F. Tisserand & H. Andoyer, Leçons de cosmographie, 5th edition

€40.00

F. Tisserand & H. Andoyer, Leçons de cosmographie, 5th edition,

1909, France,
Titled & dated,
Book, Very Good,
Book,
22,5  X  16 cm

Hardbound in 6-compartment quarter leather over marbled boards. Considerable edgewear to boards. Tightly bound and in very good condition.

François Félix Tisserand (1845 –1896) was a French astronomer born at Nuits-Saint-Georges, Côte-d'Or. In 1863 he entered the École Normale Supérieure, and on leaving he went for a month as professor at the lycée at Metz. Urbain Le Verrier offered him a post in the Paris Observatory, which he entered as astronome adjoint in September 1866. In 1868 he took his doctor's degree with a thesis on Delaunay's Method, which he showed to be of much wider scope than had been contemplated by its inventor. Shortly afterwards he went out to Kra Isthmus to observe the 1868 solar eclipse. He was part of a French expedition together with the Édouard Stephan and Georges Rayet. The French astronomers where accompanied by Mongkut, the King of Siam who had calculated the location and the date of the eclipse by himself two years before and prepared a comfortable watching place for the scientists.

In 1873 he was appointed director of the observatory at Toulouse, where he published his Recueil d'exercices sur le calcul infinitesimal, and in 1874 became corresponding member of the Académie des Sciences. He took part in the French expeditions of 1874 to Japan, and in 1882 to Martinique to observe the transits of Venus. In 1878 he was elected a member of the Académie des Sciences in succession to Le Verrier, and became a member of the Bureau des Longitudes. In the same year he was appointed professeur suppliant to Liouville, and in 1883 he succeeded Puiseux in the chair of celestial mechanics at the Sorbonne.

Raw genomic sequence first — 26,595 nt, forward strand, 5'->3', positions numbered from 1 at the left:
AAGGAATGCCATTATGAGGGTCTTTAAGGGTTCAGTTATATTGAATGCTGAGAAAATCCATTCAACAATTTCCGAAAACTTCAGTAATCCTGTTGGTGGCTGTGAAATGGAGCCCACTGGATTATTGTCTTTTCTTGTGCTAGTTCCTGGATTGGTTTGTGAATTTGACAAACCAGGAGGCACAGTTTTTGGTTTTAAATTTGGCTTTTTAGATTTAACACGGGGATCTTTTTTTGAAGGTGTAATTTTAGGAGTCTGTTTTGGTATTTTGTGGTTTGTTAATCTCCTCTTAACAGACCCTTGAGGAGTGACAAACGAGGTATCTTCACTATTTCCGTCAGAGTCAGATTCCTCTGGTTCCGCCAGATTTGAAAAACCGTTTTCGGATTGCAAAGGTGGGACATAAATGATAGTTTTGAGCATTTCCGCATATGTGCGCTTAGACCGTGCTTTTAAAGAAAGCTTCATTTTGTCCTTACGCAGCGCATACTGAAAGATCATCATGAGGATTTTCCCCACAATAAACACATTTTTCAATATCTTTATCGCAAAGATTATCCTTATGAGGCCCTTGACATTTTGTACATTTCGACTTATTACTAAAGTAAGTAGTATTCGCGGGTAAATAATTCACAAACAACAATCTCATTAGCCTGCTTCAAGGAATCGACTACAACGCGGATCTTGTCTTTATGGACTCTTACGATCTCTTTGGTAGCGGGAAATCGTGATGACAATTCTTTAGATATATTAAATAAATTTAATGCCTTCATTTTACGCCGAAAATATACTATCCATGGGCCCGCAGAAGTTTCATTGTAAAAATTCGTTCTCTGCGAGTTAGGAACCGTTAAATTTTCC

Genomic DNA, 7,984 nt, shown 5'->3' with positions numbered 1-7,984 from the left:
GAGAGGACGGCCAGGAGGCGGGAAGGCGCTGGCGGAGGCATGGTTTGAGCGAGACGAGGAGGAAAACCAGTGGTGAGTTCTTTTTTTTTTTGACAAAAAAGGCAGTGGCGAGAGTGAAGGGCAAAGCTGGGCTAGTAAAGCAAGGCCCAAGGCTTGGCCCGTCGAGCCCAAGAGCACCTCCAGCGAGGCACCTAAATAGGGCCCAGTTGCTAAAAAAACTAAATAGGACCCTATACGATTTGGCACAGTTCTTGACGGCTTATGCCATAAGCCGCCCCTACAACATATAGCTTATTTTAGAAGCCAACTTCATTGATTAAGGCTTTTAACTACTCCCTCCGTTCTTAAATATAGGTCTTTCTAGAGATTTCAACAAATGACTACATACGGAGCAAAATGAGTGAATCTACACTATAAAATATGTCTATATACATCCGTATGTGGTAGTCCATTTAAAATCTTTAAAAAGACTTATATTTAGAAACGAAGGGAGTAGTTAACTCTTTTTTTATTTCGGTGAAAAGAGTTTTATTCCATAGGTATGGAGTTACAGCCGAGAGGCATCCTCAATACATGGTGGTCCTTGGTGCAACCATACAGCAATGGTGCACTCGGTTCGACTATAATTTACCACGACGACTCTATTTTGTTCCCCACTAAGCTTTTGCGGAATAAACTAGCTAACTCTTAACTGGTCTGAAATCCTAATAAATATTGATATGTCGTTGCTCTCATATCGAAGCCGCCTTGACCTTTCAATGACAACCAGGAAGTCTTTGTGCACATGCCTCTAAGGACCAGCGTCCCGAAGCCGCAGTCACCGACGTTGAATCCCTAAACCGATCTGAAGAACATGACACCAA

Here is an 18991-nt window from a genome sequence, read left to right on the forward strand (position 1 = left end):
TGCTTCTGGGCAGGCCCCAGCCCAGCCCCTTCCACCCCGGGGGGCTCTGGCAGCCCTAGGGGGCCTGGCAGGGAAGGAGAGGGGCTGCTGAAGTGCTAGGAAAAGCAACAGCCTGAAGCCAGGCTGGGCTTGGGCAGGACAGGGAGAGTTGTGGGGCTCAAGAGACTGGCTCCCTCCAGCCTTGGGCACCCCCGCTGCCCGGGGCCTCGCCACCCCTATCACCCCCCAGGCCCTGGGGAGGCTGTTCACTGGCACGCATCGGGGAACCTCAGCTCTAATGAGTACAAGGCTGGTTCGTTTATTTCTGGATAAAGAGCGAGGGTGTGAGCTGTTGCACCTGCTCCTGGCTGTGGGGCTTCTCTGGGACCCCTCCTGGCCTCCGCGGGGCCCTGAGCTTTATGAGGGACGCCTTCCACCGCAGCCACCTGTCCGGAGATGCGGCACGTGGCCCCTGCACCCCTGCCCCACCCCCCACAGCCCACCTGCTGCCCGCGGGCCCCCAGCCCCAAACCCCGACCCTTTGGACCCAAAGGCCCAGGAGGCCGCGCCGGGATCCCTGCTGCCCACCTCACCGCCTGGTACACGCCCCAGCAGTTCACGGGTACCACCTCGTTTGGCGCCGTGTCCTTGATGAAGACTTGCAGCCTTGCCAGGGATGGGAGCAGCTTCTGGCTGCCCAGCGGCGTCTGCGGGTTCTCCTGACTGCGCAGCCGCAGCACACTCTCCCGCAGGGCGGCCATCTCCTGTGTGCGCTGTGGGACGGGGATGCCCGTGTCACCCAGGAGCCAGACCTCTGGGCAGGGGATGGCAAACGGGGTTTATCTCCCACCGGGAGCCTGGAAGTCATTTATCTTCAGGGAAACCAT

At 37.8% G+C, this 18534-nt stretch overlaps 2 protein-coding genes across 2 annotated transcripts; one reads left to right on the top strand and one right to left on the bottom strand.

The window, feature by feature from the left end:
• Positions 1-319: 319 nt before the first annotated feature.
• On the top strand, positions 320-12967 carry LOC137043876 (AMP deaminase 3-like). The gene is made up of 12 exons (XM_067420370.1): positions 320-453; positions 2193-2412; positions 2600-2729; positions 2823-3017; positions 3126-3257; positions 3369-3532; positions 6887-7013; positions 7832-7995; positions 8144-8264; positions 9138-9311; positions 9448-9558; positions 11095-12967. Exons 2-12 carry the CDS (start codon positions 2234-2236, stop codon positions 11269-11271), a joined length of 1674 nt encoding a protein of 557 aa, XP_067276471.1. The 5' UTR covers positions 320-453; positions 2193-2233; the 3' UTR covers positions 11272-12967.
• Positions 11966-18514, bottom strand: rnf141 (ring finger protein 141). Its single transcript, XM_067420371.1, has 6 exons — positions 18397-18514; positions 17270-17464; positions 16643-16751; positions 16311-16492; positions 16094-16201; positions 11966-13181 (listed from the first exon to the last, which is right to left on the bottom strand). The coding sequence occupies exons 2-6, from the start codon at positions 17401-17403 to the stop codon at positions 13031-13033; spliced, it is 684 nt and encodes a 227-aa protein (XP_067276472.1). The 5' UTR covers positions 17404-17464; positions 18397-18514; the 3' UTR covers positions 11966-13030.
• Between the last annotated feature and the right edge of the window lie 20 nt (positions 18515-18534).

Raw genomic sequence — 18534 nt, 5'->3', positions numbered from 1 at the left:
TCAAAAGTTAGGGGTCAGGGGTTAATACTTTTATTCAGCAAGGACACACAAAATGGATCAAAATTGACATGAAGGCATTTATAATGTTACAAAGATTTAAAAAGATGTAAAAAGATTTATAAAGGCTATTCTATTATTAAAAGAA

Tisserand always found time to continue his important researches in mathematical astronomy, and the pages of the Comptes rendus bear witness to his activity. His writings relate to almost every branch of celestial mechanics, and are always distinguished by rigour and simplicity in the solution of the most difficult problems. He treated in a masterly manner (Bulletin astronomique, 1889) the theory of the capture of comets by the larger planets, and in this connection published his valuable Criterion for establishing the identity of a periodic comet, whatever may have been the perturbations brought about in its orbit, between successive appearances, by the action of a planet.

Photo ID: 5874


  • photographic process: book
  • Vintage photo made by: Various Photographers


  • F. Tisserand & H. Andoyer, Leçons de cosmographie, 5th edition
  • F. Tisserand & H. Andoyer, Leçons de cosmographie, 5th edition
  • F. Tisserand & H. Andoyer, Leçons de cosmographie, 5th edition
  • F. Tisserand & H. Andoyer, Leçons de cosmographie, 5th edition

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